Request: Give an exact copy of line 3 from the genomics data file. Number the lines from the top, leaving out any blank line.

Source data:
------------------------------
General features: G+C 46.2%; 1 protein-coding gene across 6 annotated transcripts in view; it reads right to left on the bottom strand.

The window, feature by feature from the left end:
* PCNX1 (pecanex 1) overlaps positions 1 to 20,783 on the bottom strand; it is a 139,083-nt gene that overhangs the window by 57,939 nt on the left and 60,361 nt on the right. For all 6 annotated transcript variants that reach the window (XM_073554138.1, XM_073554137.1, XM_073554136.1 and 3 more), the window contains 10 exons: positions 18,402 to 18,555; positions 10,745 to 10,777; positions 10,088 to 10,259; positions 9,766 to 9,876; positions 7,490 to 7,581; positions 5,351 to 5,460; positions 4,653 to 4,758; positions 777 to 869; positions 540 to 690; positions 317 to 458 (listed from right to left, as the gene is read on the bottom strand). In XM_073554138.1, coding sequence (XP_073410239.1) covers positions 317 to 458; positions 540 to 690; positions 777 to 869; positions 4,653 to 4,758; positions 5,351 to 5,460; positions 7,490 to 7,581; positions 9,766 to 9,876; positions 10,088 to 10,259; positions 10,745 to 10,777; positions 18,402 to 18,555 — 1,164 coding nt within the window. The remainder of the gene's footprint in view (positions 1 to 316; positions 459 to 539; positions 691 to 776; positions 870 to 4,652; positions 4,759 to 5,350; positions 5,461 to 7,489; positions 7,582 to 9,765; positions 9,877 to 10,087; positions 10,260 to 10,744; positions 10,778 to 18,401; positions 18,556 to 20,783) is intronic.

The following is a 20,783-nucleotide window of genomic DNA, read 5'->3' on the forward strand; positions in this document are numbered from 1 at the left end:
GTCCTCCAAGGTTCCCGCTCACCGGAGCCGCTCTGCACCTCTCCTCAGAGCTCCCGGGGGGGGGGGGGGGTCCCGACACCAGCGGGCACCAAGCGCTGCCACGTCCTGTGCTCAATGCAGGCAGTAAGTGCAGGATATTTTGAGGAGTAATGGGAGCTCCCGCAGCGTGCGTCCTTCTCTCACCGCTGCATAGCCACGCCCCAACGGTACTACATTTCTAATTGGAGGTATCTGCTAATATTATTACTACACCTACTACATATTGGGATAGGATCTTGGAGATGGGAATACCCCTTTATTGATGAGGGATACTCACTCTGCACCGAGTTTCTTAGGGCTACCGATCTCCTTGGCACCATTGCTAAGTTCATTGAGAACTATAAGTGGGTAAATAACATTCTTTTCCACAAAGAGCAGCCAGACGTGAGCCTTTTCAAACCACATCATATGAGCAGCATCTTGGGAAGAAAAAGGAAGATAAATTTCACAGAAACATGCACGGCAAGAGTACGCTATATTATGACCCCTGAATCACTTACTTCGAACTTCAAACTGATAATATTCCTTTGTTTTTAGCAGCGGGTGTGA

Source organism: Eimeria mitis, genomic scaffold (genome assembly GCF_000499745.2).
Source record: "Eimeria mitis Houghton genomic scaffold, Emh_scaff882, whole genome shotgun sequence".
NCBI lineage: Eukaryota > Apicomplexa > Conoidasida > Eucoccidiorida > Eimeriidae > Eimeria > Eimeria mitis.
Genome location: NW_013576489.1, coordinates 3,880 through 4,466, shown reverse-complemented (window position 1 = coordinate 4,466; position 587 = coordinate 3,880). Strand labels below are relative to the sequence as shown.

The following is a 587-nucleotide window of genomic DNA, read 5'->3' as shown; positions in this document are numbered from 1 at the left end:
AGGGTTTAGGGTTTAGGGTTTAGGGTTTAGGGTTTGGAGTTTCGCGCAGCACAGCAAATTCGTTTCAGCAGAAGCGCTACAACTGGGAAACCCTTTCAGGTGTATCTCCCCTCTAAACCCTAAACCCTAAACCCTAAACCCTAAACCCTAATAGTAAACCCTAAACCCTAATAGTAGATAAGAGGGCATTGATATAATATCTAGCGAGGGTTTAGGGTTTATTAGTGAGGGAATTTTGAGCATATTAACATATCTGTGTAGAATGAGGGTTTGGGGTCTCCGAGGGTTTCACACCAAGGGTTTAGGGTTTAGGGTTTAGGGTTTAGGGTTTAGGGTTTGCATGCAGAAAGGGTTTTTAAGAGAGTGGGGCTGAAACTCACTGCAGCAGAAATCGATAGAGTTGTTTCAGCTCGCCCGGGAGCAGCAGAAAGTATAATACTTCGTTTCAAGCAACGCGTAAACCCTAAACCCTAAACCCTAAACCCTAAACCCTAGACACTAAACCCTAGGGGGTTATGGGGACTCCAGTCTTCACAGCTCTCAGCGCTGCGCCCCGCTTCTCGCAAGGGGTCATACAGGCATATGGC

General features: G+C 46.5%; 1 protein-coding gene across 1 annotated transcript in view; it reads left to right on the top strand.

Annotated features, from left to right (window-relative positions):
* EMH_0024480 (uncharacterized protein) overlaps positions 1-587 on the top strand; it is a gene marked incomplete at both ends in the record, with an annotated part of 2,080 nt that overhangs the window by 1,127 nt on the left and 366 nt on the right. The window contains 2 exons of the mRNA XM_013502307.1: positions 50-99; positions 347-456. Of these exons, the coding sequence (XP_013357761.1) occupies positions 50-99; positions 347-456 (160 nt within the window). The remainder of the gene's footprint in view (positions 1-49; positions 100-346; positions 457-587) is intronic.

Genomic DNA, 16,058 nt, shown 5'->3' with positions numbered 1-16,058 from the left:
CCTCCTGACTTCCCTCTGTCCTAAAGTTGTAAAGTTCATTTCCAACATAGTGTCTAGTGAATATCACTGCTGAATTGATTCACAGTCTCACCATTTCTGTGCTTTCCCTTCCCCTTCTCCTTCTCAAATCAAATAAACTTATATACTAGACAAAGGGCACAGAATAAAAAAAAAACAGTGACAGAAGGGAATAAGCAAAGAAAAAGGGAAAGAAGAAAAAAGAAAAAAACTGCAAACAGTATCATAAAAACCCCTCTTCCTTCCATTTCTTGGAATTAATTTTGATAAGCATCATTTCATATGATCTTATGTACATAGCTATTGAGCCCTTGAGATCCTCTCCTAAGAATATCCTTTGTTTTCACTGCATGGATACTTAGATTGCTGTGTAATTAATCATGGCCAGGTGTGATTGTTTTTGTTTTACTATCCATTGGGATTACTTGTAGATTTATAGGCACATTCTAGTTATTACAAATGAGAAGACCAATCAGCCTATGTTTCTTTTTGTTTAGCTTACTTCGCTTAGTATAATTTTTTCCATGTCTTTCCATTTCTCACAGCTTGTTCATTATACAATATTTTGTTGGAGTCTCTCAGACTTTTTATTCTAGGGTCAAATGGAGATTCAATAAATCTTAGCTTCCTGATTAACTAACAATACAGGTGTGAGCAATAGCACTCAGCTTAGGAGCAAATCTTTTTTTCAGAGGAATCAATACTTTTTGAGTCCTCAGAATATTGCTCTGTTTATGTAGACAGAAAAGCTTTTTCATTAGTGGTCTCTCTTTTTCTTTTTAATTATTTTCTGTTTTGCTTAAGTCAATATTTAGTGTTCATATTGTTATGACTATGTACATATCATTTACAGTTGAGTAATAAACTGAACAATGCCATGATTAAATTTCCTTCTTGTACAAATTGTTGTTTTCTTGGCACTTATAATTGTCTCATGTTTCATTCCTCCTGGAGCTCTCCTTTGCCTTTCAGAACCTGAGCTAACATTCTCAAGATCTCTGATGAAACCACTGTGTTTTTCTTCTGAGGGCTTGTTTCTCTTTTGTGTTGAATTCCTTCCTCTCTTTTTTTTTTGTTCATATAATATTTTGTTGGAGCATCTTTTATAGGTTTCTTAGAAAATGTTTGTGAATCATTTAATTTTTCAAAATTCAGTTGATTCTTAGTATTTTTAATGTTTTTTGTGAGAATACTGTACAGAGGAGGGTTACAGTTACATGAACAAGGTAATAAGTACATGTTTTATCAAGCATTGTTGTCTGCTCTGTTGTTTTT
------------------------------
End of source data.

* PCNX1 (pecanex 1) overlaps positions 1 to 20,783 on the bottom strand; it is a 139,083-nt gene that overhangs the window by 57,939 nt on the left and 60,361 nt on the right. For all 6 annotated transcript variants that reach the window (XM_073554138.1, XM_073554137.1, XM_073554136.1 and 3 more), the window contains 10 exons: positions 18,402 to 18,555; positions 10,745 to 10,777; positions 10,088 to 10,259; positions 9,766 to 9,876; positions 7,490 to 7,581; positions 5,351 to 5,460; positions 4,653 to 4,758; positions 777 to 869; positions 540 to 690; positions 317 to 458 (listed from right to left, as the gene is read on the bottom strand). In XM_073554138.1, coding sequence (XP_073410239.1) covers positions 317 to 458; positions 540 to 690; positions 777 to 869; positions 4,653 to 4,758; positions 5,351 to 5,460; positions 7,490 to 7,581; positions 9,766 to 9,876; positions 10,088 to 10,259; positions 10,745 to 10,777; positions 18,402 to 18,555 — 1,164 coding nt within the window. The remainder of the gene's footprint in view (positions 1 to 316; positions 459 to 539; positions 691 to 776; positions 870 to 4,652; positions 4,759 to 5,350; positions 5,461 to 7,489; positions 7,582 to 9,765; positions 9,877 to 10,087; positions 10,260 to 10,744; positions 10,778 to 18,401; positions 18,556 to 20,783) is intronic.